All of this is set up before Margo, out of nowhere, knocks on Quentin’s window in the middle of the night and implores him to swipe his mom’s car and serve as her accomplice in a nightlong righting of wrongs. “Basically, this is gonna be the best night of your life,” she promises, before they head to BJ’s Wholesale Club to buy such zaaaaaaany items as Saran Wrap, Nair, and a catfish, and off they go. She’s a force of nature, you see!?! (This section is pitched and paced like an ‘80s “one crazy night with your dream girl” comedy, something along the lines of License to Drive or Mystery Date or Blind Date or the first hour of Something Wild, but without anyone doing or saying anything particularly funny.)
Margo’s nutty shenanigans must, of course, give way to her serious side, which reveals itself at the evening’s conclusion, in the cringe-worthy introspective speech that explains the title. (She later calls their hometown “a paper town for a paper girl,” and if you can make it through that line without retching, you’ve got a stronger stomach than I do.) And then, poof, she’s gone; she disappears from school and from her home, sending Quentin on a goofy scavenger hunt, piecing together the clues she’s left about where she went, and why.
Perhaps the most telling thing about Paper Towns is how much better the film plays once Margo’s gone — because not only Quentin but also the author, screenwriters, and director (all men, BTW) see her so much more clearly as an idea than as a person. She is, per the trope, less a dynamic, three-dimensional character or even a compelling partner than she is a totem, the embodiment of a free spirit that dull ol’ Quentin can never understand as long as he stays locked in on his good student/boring job/average life plan. The film can barely feign curiosity about what motivates Margo (beyond inspiring Quentin), and when she does reappear, it’s to mouth groan-worthy fortune cookie wisdom like, “You have to get lost before you find yourself.” And even when the filmmakers grant her a teaspoon of independence in what seems to be a refreshingly realistic conclusion, they pull a head-scratching 180 by giving her a final exchange with Quentin that explodes everything she’s just said. But it’s necessary — ultimately, you see, he must be the one to choose their outcome.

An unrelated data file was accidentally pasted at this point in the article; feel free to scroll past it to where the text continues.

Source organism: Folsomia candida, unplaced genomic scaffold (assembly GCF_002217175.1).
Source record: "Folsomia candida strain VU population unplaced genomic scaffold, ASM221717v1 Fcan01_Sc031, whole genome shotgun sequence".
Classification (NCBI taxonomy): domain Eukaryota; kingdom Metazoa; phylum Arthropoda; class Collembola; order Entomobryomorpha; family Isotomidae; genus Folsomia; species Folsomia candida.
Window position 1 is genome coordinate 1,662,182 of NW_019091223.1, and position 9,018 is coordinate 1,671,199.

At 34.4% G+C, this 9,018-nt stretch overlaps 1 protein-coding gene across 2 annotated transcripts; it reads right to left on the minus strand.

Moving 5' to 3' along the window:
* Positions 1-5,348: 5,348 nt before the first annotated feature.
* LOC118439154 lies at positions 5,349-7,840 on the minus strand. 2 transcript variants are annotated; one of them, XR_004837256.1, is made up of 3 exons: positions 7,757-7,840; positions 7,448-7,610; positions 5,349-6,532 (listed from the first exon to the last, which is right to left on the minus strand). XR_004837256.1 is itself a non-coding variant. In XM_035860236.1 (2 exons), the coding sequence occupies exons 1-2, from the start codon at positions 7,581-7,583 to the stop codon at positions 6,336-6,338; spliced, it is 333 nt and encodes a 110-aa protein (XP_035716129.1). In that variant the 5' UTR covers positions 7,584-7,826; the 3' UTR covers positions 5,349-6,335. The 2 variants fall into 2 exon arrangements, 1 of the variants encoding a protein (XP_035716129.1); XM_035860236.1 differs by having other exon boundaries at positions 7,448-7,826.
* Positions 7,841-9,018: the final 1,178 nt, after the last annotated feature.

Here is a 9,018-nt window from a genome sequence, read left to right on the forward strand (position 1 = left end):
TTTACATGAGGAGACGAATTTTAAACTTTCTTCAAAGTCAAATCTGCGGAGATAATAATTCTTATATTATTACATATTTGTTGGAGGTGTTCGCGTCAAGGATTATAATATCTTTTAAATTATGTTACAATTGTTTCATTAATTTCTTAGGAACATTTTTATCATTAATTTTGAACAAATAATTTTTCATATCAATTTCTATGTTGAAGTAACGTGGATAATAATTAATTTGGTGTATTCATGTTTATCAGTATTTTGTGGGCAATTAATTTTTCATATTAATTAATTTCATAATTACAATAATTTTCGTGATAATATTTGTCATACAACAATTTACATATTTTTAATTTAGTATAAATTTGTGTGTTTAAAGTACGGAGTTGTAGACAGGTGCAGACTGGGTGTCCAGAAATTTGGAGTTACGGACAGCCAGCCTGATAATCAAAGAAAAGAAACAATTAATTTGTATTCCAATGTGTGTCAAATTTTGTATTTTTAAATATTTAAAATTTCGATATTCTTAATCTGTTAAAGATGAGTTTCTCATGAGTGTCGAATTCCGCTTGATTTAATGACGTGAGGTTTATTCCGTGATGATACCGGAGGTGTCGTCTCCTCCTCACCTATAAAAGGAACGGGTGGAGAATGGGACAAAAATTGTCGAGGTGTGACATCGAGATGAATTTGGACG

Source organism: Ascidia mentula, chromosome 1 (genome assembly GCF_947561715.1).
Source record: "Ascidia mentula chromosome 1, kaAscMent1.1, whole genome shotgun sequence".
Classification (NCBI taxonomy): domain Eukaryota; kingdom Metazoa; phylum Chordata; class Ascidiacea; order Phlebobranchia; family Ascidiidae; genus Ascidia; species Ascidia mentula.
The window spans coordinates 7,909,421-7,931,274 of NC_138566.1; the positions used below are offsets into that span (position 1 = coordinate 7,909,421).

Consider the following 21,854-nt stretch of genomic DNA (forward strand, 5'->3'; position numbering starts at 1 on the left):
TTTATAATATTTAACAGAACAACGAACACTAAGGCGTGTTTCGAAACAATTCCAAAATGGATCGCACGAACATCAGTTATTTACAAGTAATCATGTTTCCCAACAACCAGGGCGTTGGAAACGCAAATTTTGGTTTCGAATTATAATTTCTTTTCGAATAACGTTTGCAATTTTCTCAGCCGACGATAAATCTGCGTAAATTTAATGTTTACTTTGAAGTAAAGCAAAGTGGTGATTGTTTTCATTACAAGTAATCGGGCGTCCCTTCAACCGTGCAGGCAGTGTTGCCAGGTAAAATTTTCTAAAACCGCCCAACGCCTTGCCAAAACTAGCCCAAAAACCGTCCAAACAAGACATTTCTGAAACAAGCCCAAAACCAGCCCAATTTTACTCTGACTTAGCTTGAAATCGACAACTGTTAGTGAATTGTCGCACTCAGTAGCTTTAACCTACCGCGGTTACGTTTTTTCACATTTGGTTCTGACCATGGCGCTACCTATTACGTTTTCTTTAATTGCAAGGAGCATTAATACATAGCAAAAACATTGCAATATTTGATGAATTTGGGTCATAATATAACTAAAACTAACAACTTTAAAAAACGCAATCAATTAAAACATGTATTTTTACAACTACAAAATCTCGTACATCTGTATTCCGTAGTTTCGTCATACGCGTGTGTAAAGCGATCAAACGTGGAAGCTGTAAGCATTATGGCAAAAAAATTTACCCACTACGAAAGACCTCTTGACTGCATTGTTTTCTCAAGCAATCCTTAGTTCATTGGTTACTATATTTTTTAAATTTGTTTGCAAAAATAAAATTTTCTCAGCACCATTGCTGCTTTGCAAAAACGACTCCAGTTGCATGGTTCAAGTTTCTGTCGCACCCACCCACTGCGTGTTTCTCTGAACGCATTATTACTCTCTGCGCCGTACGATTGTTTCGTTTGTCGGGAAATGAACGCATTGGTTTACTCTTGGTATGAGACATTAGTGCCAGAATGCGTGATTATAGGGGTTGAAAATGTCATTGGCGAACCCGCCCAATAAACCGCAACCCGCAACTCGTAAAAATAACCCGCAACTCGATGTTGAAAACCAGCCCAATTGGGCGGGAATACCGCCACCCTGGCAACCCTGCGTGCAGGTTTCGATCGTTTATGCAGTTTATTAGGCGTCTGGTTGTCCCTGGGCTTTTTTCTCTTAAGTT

There’s plenty more to hate about Paper Towns: the way it lurches and drags through its interminable 109 minutes; the predictable pee jokes and animal encounters of its pro forma road-trip section; the infuriating casting of Cara Buono as the mother of an 18-year-old, in the midst of the summer of Greer, another reminder that studio filmmakers have no idea what to do with sparkling, interesting actresses once they approach 40. (It’s cool, though, there’s a lot of jokes about how badly Quentin’s horny buddy wants to bang her.)
But it’s the relentless, blithely tone-deaf deployment of this tired convention that grates the most. Of the source novel, Green insists, “Paper Towns is devoted IN ITS ENTIRETY to destroying the lie of the manic pixie dream girl” and claims, “I do not know how I could have been less ambiguous about this without calling the novel The Patriarchal Lie of the Manic Pixie Dream Girl Must Be Stabbed in the Heart and Killed.” Maybe that intention was lost in translation; maybe, like in The Perks of Being a Wallflower or Green’s gender-swapped MPDG story The Fault in Our Stars or even, God help us, manicpixiedreamgirl , YA authors (and the filmmakers who adapt them) think that self-awareness or minor tweaks change the game. They don’t. I agree with the Green’s proposed alternate title for Paper Towns; trouble is, the movie is yet another exhibit in favor of that argument.
Paper Towns is out Friday.